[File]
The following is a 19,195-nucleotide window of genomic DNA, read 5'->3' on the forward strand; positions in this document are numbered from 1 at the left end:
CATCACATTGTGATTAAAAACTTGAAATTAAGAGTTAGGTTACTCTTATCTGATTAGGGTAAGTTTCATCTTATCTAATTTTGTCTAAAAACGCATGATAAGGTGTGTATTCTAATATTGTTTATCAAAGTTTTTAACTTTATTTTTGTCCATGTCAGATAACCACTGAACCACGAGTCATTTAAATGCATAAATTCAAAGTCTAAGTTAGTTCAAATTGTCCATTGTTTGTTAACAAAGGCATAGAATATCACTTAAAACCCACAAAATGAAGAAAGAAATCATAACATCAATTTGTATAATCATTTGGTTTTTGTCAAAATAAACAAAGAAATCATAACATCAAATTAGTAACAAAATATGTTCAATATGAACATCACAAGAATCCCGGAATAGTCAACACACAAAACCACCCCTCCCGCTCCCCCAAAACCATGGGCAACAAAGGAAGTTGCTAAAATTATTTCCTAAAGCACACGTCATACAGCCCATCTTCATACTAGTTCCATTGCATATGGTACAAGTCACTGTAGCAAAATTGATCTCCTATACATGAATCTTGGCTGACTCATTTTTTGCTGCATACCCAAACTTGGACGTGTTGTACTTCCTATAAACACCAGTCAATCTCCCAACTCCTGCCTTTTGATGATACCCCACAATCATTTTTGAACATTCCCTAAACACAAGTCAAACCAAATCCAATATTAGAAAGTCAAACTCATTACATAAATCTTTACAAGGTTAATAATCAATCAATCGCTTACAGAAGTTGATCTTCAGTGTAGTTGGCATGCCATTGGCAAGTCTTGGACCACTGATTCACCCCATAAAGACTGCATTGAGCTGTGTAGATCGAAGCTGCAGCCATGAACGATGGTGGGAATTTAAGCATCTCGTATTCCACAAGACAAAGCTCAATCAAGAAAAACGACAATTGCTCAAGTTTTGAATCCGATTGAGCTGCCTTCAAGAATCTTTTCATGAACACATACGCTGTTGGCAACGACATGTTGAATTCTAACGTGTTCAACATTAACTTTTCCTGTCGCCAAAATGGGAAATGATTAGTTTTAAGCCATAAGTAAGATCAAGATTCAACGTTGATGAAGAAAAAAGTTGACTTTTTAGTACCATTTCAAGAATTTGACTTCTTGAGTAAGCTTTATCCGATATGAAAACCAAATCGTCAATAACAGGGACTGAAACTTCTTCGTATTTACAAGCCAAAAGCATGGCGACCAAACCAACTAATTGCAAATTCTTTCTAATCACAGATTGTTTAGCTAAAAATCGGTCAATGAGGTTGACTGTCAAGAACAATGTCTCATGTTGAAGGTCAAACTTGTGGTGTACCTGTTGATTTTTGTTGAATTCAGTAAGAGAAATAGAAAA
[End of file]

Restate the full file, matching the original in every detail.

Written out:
The following is a 19,195-nucleotide window of genomic DNA, read 5'->3' on the forward strand; positions in this document are numbered from 1 at the left end:
CATCACATTGTGATTAAAAACTTGAAATTAAGAGTTAGGTTACTCTTATCTGATTAGGGTAAGTTTCATCTTATCTAATTTTGTCTAAAAACGCATGATAAGGTGTGTATTCTAATATTGTTTATCAAAGTTTTTAACTTTATTTTTGTCCATGTCAGATAACCACTGAACCACGAGTCATTTAAATGCATAAATTCAAAGTCTAAGTTAGTTCAAATTGTCCATTGTTTGTTAACAAAGGCATAGAATATCACTTAAAACCCACAAAATGAAGAAAGAAATCATAACATCAATTTGTATAATCATTTGGTTTTTGTCAAAATAAACAAAGAAATCATAACATCAAATTAGTAACAAAATATGTTCAATATGAACATCACAAGAATCCCGGAATAGTCAACACACAAAACCACCCCTCCCGCTCCCCCAAAACCATGGGCAACAAAGGAAGTTGCTAAAATTATTTCCTAAAGCACACGTCATACAGCCCATCTTCATACTAGTTCCATTGCATATGGTACAAGTCACTGTAGCAAAATTGATCTCCTATACATGAATCTTGGCTGACTCATTTTTTGCTGCATACCCAAACTTGGACGTGTTGTACTTCCTATAAACACCAGTCAATCTCCCAACTCCTGCCTTTTGATGATACCCCACAATCATTTTTGAACATTCCCTAAACACAAGTCAAACCAAATCCAATATTAGAAAGTCAAACTCATTACATAAATCTTTACAAGGTTAATAATCAATCAATCGCTTACAGAAGTTGATCTTCAGTGTAGTTGGCATGCCATTGGCAAGTCTTGGACCACTGATTCACCCCATAAAGACTGCATTGAGCTGTGTAGATCGAAGCTGCAGCCATGAACGATGGTGGGAATTTAAGCATCTCGTATTCCACAAGACAAAGCTCAATCAAGAAAAACGACAATTGCTCAAGTTTTGAATCCGATTGAGCTGCCTTCAAGAATCTTTTCATGAACACATACGCTGTTGGCAACGACATGTTGAATTCTAACGTGTTCAACATTAACTTTTCCTGTCGCCAAAATGGGAAATGATTAGTTTTAAGCCATAAGTAAGATCAAGATTCAACGTTGATGAAGAAAAAAGTTGACTTTTTAGTACCATTTCAAGAATTTGACTTCTTGAGTAAGCTTTATCCGATATGAAAACCAAATCGTCAATAACAGGGACTGAAACTTCTTCGTATTTACAAGCCAAAAGCATGGCGACCAAACCAACTAATTGCAAATTCTTTCTAATCACAGATTGTTTAGCTAAAAATCGGTCAATGAGGTTGACTGTCAAGAACAATGTCTCATGTTGAAGGTCAAACTTGTGGTGTACCTGTTGATTTTTGTTGAATTCAGTAAGAGAAATAGAAAA